Gastric adenocarcinoma and dysplasia in fundic gland polyps of a patient with attenuated adenomatous polyposis coli. Gastroenterology

University of Rochester, Rochester, New York, United States
Gastroenterology (Impact Factor: 16.72). 09/1997; 113(2):659-63. DOI: 10.1053/gast.1997.v113.pm9247488
Source: PubMed


Gastric adenocarcinoma has been previously recognized as a potential complication of familial adenomatous polyposis coli (APC) and attenuated forms of APC (AAPC). This tumor has only been reported to originate from adenomatous polyps of the gastric mucosa in these clinical conditions. There have been no previous case reports of gastric adenocarcinoma arising from the more commonly found fundic gland polyps associated with AAPC or APC. We report the first definitive case of gastric adenocarcinoma arising from a hyperplastic polyp of the fundis of a patient with AAPC.

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    • "The frequent finding of genetic alteration in familial adenomatous polyposis suggests that this polyp is neoplastic rather than hamartomatous origin.11 Recently, one series reported adenocarcinoma arising from FGPs in patients with familial adenomatous polyposis or attenuated familial adenomatous polyposis.12,13 FGPs especially in young age and multiple in number might be associated with familial adenomatous polyposis, and these cases were accompanied by dysplasia in up to 40%.14 "
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    ABSTRACT: Gastric protruding lesions are frequently encountered by health screening esophagogastroduodenoscopy. They can be classified into epithelial lesion and subepithelial lesion. Epithelial gastric lesions are generally divided into benign and malignant. Benign lesions include some types of polyps, i.e., hyperplastic polyp, fundic gland polyp, and gastric adenoma. Malignant lesions include carcinoid, early gastric cancer and advanced gastric cancer. They can be accurately diagnosed by magnifying endoscopy or narrow band imaging. Here, I will discuss benign and malignant epithelial lesions of the stomach.
    Clinical Endoscopy 05/2013; 46(3):243-7. DOI:10.5946/ce.2013.46.3.243
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    • "Similar to the duodenum, stomach is also a major site of morbidity and potential mortality in FAP.29 For unknown reasons, gastric cancer in FAP is increased in the some Asians (4.2% in Korea and 2.1% in Japan).28,29 And the site of gastric cancers occurring in AFAP and FAP patients were mostly from fundic gland polyps.29,30 Gastric cancer of adenomatous origin occurring sites other than fundus, especially in the antrum were rare.29 Despite routine endoscopic surveillance, gastric cancers tend to develop in fundic gland polyps in AFAP and FAP patients, and the malignant risk increased as the polyps got bigger.29 "
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    ABSTRACT: Attenuated familial adenomatous polyposis (AFAP) is a variant of familial adenomatous polyposis with fewer than one hundred colorectal polyps and a later age of onset of the cancer. Here, we report two cases of AFAP within family members. Each patient demonstrated the same novel germ line mutation in exon 15 of the adenomatous polyposis coli (APC) gene and was successfully managed with sulindac after refusal to perform colectomy: a 23-year-old man with incidentally diagnosed gastric adenoma and fundic gland polyps underwent colonoscopy, and fewer than 100 colorectal polyps were found; a 48-year-old woman who happened to be the mother of the 23-year-old man also showed fewer than 100 colorectal polyps on colonoscopy. Genetic analysis revealed a novel frameshift mutation in exon 15 of the APC gene. The deletion of adenine-guanine with the insertion of thymine in c.3833-3834 resulted in the formation of stop codon 1,287 in both patients. The patients were treated with sulindac due to their refusal to undergo colectomy. The annual follow-up upper endoscopy and colonoscopy in the following 2 years revealed significant regression of the colorectal polyps in both patients.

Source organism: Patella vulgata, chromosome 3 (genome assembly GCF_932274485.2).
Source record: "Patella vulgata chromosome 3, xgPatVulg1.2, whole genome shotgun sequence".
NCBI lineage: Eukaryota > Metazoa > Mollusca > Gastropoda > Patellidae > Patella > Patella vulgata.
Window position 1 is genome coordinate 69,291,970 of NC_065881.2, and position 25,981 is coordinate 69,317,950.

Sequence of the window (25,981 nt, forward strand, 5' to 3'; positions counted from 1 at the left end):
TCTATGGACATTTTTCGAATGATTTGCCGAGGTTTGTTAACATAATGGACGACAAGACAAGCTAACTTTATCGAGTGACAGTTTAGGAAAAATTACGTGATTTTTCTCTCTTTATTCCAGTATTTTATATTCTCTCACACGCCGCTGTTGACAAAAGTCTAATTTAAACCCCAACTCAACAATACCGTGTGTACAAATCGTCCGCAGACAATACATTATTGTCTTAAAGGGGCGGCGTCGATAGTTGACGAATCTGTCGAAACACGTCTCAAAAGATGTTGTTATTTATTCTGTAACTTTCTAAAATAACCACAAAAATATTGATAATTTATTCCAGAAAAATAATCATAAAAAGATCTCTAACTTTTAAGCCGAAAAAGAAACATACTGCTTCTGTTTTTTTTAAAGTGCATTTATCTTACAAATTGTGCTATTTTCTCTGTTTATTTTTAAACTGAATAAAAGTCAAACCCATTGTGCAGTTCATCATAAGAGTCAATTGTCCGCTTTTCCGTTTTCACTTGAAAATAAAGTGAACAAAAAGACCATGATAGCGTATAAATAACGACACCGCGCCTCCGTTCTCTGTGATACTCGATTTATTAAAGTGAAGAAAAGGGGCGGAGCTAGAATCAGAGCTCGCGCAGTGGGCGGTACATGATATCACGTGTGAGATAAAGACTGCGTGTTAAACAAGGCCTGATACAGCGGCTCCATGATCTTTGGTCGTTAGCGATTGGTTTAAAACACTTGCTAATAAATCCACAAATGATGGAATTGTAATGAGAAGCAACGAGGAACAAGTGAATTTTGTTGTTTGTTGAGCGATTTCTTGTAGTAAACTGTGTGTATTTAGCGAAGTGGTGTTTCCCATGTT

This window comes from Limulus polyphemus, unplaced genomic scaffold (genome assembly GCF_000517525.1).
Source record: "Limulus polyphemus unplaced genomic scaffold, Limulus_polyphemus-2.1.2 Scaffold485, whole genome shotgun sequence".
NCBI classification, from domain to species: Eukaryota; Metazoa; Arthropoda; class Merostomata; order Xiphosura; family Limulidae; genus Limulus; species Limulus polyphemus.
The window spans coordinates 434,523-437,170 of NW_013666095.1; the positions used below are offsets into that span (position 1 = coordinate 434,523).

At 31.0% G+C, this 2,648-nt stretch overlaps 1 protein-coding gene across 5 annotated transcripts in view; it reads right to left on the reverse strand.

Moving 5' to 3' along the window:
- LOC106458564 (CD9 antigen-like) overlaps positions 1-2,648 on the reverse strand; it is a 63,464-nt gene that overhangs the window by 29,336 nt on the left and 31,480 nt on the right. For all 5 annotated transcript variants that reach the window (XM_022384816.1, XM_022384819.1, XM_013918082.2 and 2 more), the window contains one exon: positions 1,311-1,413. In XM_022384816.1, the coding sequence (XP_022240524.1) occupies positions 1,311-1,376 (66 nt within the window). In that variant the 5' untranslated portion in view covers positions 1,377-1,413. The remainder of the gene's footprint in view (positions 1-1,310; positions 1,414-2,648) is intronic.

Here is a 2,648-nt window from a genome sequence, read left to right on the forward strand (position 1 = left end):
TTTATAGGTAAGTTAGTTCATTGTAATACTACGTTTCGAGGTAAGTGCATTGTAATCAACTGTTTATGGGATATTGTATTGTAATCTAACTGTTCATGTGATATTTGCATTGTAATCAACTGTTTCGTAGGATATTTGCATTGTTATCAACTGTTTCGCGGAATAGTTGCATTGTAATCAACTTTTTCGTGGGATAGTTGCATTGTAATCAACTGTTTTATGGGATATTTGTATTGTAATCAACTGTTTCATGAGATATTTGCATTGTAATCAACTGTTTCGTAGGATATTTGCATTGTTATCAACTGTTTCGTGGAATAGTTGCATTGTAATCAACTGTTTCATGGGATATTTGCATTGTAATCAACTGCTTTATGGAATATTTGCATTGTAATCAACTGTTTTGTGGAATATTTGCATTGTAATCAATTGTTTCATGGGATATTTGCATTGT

Gut and liver 01/2013; 7(1):120-5. DOI:10.5009/gnl.2013.7.1.120 · 1.81 Impact Factor
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    • "Studies showed that mutations in TP53 are present in a range of 40%-70% of early and advanced gastric cancers, and inactivation of TP53 resulting from LOH is found in 60%-70% of intestinal-type gastric cancers, thus making this gene among the most frequently mutated genes in cancers (Hamilton & Meltzer, 2006; Werner et al., 2001). It was suggested that accumulation of mutations in TP53 is involved in initiating carcinogenic processes, though not all studies are in agreement with this hypothesis (Liu et al., 2001; Zwick et al., 1997). The expression of p53 protein can be easily detected by immunohistochemical staining, because mutations in TP53 gene increase the half-life of its product, and it was postulated that it could be used as a biomarker in a clinical setting (Zheng et al., 2004). "
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    Gastric Carcinoma - Molecular Aspects and Current Advances, 06/2011; , ISBN: 978-953-307-412-2
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